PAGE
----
• You should use std::swap rather than implementing your own swap function. Some types can make optimisations over what you've done.

• From a design point of view I would argue that c++ is not an inherently object oriented language and that bubblesort and mergesort should be free functions taking a pair of iterators, to allow them to be more easily reused. You've pretty much done this for merge sort already, it uses none of the members of the Sorter class so could just be made a free function.

• Your bubble sort implementation is inefficient. It should check if the vector is sorted after each pass, rather than doing the outer loops you could do while(!isSorted(vector)) or similar.

• Merge sort has a very big lambda in it for combine. From a readability point of view I would pull that out into a separate function.

• Both mergesort and bubblesort use indices with operator[] to get the elements from the vector. The preferred way to do this in c++ is using iterators, see https://stackoverflow.com/questions/131241/why-use-iterators-instead-of-array-indices

• In count() register is deprecated (and strictly is removed since c++17). You should probably avoid using it to improve compatibility.

• I would need to think about it more, but I question if while (*(array + i)) in count will always behave as expected. You assume that the array has an end sentinel value that will dereference to null. I don't that's guaranteed. As far as I know there is not an easy way to get the size from a c style array. The normal way to handle this is to require the user to pass in the size as well.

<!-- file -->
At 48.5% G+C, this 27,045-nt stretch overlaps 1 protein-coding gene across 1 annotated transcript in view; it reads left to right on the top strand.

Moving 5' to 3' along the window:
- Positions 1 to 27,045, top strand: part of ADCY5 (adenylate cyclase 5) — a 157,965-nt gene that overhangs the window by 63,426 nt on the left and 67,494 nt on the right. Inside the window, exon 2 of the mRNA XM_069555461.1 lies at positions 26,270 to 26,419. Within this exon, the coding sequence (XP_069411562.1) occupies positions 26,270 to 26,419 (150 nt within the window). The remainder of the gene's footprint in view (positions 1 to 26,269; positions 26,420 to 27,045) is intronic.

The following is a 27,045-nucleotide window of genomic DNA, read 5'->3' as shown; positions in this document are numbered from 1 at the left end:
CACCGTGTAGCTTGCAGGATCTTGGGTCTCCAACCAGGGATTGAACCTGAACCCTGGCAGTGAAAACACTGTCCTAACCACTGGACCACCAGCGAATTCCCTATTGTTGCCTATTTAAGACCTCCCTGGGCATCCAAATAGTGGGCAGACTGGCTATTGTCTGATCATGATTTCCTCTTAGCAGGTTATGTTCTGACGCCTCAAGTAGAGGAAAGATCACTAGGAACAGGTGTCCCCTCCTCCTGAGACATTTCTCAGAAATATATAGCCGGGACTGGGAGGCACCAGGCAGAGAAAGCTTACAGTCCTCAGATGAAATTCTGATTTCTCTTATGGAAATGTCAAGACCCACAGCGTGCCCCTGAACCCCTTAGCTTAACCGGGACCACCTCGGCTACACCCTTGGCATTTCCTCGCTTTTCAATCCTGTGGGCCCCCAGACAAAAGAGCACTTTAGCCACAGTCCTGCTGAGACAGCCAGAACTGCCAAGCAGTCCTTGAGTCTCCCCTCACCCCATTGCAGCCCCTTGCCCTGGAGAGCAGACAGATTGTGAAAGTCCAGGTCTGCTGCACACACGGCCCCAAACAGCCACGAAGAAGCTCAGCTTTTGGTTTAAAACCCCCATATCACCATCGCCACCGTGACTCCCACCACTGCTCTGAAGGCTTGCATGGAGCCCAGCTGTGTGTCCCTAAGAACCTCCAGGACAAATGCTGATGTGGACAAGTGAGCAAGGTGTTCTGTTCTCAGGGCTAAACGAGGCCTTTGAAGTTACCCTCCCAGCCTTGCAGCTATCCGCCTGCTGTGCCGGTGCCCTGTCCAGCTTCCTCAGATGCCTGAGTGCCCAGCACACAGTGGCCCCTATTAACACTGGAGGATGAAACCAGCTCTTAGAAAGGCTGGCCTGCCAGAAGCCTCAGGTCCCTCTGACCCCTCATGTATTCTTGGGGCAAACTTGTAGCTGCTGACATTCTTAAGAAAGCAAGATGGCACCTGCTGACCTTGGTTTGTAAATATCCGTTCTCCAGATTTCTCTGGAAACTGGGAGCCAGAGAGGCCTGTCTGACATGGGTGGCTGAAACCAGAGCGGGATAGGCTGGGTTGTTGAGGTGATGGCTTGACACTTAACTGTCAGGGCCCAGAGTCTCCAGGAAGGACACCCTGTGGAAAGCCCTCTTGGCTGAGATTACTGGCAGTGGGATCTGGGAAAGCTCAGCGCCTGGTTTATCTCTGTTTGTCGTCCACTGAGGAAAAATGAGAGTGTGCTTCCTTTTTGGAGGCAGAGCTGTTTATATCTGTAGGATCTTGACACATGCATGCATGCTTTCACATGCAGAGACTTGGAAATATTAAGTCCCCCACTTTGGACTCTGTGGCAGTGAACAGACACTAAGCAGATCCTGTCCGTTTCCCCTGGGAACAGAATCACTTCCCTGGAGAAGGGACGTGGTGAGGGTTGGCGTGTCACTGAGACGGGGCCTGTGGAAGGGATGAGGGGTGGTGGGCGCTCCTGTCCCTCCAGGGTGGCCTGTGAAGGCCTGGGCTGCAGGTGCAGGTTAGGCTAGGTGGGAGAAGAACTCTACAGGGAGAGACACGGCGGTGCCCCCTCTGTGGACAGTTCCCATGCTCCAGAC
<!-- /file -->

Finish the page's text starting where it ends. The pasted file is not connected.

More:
• Update on capacity(). Your use of capacity() in the merge sort is not correct. You should use size() instead. size() tells you the number of elements currently in the vector whereas capacity() tells you how many elements the vector reserved space for internally. i.e. if you insert more than this number of things into the vector it will internally reserve more space and do reallocate all the elements. It's important to note that the capacity can be greater than the number of elements in the vector. In your case it works ok as the constructor with a pair of iterators initialises the capacity equal to the size. However, I don't think this is guaranteed and is complier dependant. To see the difference try the following code:

    std::vector<int> v;
std::cout << 0 << " " << v.size() << " " << v.capacity() <<"\n";
for( int i = 0; i < 10; ++i)
{
v.push_back(i);
std::cout << i << " " << v.size() << " " << v.capacity() <<"\n";
}

0 0 0
0 1 1
1 2 2
2 3 4
3 4 4
4 5 8
5 6 8
6 7 8
7 8 8
8 9 16
9 10 16

• while (*(array + i)) is definitely wrong, it assumes there's a sentinel value that can be converted to a false. Definitely not guaranteed, and usually doesn't even compile. – Mooing Duck Mar 27 at 0:49
• (begin + end) / 2 risks overflow, but that's more of an edge case. – Mooing Duck Mar 27 at 0:51